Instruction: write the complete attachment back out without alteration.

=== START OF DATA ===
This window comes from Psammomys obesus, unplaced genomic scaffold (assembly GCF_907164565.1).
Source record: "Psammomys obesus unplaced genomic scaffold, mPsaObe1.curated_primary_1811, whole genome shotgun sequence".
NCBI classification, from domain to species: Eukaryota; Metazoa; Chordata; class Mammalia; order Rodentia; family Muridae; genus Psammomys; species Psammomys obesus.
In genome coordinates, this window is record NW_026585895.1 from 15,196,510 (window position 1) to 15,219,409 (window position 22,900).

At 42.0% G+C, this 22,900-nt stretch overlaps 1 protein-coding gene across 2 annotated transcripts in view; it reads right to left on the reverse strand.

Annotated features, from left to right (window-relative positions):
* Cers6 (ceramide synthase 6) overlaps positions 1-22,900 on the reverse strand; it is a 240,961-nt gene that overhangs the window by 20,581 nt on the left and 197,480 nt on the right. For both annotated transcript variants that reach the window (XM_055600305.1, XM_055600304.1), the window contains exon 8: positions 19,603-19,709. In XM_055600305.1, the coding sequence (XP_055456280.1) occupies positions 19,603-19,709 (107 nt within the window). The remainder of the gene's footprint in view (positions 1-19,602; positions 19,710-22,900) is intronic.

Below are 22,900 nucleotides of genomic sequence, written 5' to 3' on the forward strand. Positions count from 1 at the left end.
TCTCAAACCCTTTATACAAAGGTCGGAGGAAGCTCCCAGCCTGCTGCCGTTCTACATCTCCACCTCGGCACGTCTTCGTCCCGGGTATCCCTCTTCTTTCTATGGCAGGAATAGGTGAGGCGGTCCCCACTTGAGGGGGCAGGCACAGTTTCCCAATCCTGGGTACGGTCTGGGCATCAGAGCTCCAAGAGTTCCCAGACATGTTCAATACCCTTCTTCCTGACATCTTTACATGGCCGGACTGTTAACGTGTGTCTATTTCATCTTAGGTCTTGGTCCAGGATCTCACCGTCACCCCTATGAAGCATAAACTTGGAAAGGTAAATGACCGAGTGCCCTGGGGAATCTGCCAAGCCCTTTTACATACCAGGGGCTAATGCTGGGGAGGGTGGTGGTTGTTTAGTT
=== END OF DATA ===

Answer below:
This window comes from Psammomys obesus, unplaced genomic scaffold (assembly GCF_907164565.1).
Source record: "Psammomys obesus unplaced genomic scaffold, mPsaObe1.curated_primary_1811, whole genome shotgun sequence".
NCBI classification, from domain to species: Eukaryota; Metazoa; Chordata; class Mammalia; order Rodentia; family Muridae; genus Psammomys; species Psammomys obesus.
In genome coordinates, this window is record NW_026585895.1 from 15,196,510 (window position 1) to 15,219,409 (window position 22,900).

At 42.0% G+C, this 22,900-nt stretch overlaps 1 protein-coding gene across 2 annotated transcripts in view; it reads right to left on the reverse strand.

Annotated features, from left to right (window-relative positions):
* Cers6 (ceramide synthase 6) overlaps positions 1-22,900 on the reverse strand; it is a 240,961-nt gene that overhangs the window by 20,581 nt on the left and 197,480 nt on the right. For both annotated transcript variants that reach the window (XM_055600305.1, XM_055600304.1), the window contains exon 8: positions 19,603-19,709. In XM_055600305.1, the coding sequence (XP_055456280.1) occupies positions 19,603-19,709 (107 nt within the window). The remainder of the gene's footprint in view (positions 1-19,602; positions 19,710-22,900) is intronic.

Below are 22,900 nucleotides of genomic sequence, written 5' to 3' on the forward strand. Positions count from 1 at the left end.
TCTCAAACCCTTTATACAAAGGTCGGAGGAAGCTCCCAGCCTGCTGCCGTTCTACATCTCCACCTCGGCACGTCTTCGTCCCGGGTATCCCTCTTCTTTCTATGGCAGGAATAGGTGAGGCGGTCCCCACTTGAGGGGGCAGGCACAGTTTCCCAATCCTGGGTACGGTCTGGGCATCAGAGCTCCAAGAGTTCCCAGACATGTTCAATACCCTTCTTCCTGACATCTTTACATGGCCGGACTGTTAACGTGTGTCTATTTCATCTTAGGTCTTGGTCCAGGATCTCACCGTCACCCCTATGAAGCATAAACTTGGAAAGGTAAATGACCGAGTGCCCTGGGGAATCTGCCAAGCCCTTTTACATACCAGGGGCTAATGCTGGGGAGGGTGGTGGTTGTTTAGTT